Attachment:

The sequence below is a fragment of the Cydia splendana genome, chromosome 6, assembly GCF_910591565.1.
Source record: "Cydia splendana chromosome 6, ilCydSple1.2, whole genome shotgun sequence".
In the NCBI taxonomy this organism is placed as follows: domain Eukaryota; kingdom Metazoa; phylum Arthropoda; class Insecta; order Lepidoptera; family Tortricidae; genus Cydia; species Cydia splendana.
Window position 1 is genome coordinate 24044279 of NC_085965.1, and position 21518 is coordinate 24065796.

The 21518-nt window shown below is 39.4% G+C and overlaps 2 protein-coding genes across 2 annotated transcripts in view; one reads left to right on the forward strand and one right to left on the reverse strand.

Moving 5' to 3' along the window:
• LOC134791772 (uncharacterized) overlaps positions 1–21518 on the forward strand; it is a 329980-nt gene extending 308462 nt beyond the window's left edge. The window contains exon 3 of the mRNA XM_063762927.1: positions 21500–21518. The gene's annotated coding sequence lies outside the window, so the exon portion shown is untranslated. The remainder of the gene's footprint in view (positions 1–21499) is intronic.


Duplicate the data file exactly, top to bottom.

The sequence below is a fragment of the Cydia splendana genome, chromosome 6, assembly GCF_910591565.1.
Source record: "Cydia splendana chromosome 6, ilCydSple1.2, whole genome shotgun sequence".
In the NCBI taxonomy this organism is placed as follows: domain Eukaryota; kingdom Metazoa; phylum Arthropoda; class Insecta; order Lepidoptera; family Tortricidae; genus Cydia; species Cydia splendana.
Window position 1 is genome coordinate 24044279 of NC_085965.1, and position 21518 is coordinate 24065796.

The 21518-nt window shown below is 39.4% G+C and overlaps 2 protein-coding genes across 2 annotated transcripts in view; one reads left to right on the forward strand and one right to left on the reverse strand.

Moving 5' to 3' along the window:
• LOC134791772 (uncharacterized) overlaps positions 1–21518 on the forward strand; it is a 329980-nt gene extending 308462 nt beyond the window's left edge. The window contains exon 3 of the mRNA XM_063762927.1: positions 21500–21518. The gene's annotated coding sequence lies outside the window, so the exon portion shown is untranslated. The remainder of the gene's footprint in view (positions 1–21499) is intronic.